Caracas – “President flees into exile…Opposition leader murdered…President appears dancing…Opposition leader says: ‘I’m alive!'”

Venezuela may be short of food, medicine and toiletries, but in the chaos of its violent political crisis it has plenty of fake — or questionable — news.

Hoarse from shouting or breathing tear gas in weeks of anti- and pro-government protests, Venezuelans are also dizzy from the buzz of rumors and counter-claims.

In the streets, looting and clashes between protesters and police have left 36 people dead since last month.Online, the first casualty has been the truth.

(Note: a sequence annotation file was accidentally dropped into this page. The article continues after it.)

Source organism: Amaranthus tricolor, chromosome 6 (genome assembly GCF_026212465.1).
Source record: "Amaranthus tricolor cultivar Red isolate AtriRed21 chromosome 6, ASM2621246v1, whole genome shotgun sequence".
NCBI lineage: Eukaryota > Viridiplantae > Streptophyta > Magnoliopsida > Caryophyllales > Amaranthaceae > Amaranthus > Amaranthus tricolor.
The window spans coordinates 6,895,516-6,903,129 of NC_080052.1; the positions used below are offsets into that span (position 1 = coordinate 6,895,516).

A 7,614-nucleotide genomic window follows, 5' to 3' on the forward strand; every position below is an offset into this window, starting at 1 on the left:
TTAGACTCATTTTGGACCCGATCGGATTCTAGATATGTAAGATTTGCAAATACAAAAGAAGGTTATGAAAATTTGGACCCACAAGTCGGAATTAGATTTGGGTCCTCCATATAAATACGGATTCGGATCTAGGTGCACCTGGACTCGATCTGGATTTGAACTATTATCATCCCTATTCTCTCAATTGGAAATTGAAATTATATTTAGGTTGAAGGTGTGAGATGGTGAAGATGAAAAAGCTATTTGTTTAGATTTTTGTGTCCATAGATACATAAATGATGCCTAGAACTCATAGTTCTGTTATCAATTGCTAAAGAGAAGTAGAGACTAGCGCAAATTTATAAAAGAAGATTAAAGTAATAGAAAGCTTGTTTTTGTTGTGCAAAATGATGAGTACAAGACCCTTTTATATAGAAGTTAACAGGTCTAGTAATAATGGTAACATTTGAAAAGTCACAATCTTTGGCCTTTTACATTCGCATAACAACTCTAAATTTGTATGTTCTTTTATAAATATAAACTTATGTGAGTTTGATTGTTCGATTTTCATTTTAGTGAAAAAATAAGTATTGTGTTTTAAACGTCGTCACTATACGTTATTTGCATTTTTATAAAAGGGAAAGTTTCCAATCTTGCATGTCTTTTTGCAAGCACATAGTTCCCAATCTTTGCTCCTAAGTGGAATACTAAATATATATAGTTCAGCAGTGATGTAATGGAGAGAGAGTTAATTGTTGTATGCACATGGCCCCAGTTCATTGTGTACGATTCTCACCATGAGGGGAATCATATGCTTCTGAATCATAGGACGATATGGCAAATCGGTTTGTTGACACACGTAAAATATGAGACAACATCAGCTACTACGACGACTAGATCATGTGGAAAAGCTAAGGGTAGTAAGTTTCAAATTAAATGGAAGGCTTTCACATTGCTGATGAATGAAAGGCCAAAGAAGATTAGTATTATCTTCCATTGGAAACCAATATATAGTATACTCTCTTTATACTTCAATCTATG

“The debate about fake news is worldwide, but at least in other countries there are credible news sources of reference,” says Andres Canizales, a media specialist at Andres Bello University in Caracas.

© AFP FEDERICO PARRA A student at the Central University of Venezuela throws back tear gas to riot police during a protest against the Venezuelan government in Caracas on May 4, 2017

© AFP FEDERICO PARRA – A student at the Central University of Venezuela throws back tear gas to riot police during a protest against the Venezuelan government in Caracas on May 4, 2017